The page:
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Hoffmann, R. A wiki for the life sciences where authorship matters. Nature Genetics (2008)

hnRNP K: an HDM2 target and transcriptional coactivator of p53 in response to DNA damage.

In response to DNA damage, mammalian cells trigger the p53-dependent transcriptional induction of factors that regulate DNA repair, cell-cycle progression, or cell survival. Through differential proteomics, we identify heterogeneous nuclear ribonucleoprotein K (hnRNP K) as being rapidly induced by DNA damage in a manner that requires the DNA-damage signaling kinases ATM or ATR. Induction of hnRNP K ensues through the inhibition of its ubiquitin-dependent proteasomal degradation mediated by the ubiquitin E3 ligase HDM2/MDM2. Strikingly, hnRNP K depletion abrogates transcriptional induction of p53 target genes and causes defects in DNA-damage-induced cell-cycle-checkpoint arrests. Furthermore, in response to DNA damage, p53 and hnRNP K are recruited to the promoters of p53-responsive genes in a mutually dependent manner. These findings establish hnRNP K as a new HDM2 target and show that, by serving as a cofactor for p53, hnRNP K plays key roles in coordinating transcriptional responses to DNA damage.[1]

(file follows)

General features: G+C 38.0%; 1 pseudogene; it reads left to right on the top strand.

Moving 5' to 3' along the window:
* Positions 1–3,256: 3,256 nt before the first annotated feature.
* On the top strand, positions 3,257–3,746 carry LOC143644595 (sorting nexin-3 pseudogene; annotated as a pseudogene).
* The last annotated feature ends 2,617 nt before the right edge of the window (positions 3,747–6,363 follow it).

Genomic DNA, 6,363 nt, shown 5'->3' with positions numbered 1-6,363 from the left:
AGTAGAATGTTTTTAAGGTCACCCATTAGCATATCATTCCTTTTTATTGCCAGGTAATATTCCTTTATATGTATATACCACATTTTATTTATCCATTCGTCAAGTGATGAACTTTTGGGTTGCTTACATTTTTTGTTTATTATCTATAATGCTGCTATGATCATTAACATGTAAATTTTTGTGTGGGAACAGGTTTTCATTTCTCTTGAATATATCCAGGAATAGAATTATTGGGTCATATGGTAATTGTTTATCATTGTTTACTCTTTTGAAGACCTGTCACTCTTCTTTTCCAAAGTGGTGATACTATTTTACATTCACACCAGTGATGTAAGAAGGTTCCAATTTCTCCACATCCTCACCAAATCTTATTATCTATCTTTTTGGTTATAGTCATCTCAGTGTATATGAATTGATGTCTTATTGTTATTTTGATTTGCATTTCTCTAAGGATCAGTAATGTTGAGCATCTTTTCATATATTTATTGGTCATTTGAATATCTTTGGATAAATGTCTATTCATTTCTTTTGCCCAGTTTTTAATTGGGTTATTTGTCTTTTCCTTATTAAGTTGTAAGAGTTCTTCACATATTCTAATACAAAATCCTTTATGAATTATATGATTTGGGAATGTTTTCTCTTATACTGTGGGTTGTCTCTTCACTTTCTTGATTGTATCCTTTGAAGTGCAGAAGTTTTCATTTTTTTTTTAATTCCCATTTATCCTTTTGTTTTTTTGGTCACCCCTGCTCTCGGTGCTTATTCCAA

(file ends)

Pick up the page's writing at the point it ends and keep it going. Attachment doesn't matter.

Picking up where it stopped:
1. hnRNP K: an HDM2 target and transcriptional coactivator of p53 in response to DNA damage. Moumen, A., Masterson, P., O'Connor, M.J., Jackson, S.P. Cell (2005) [Pubmed]
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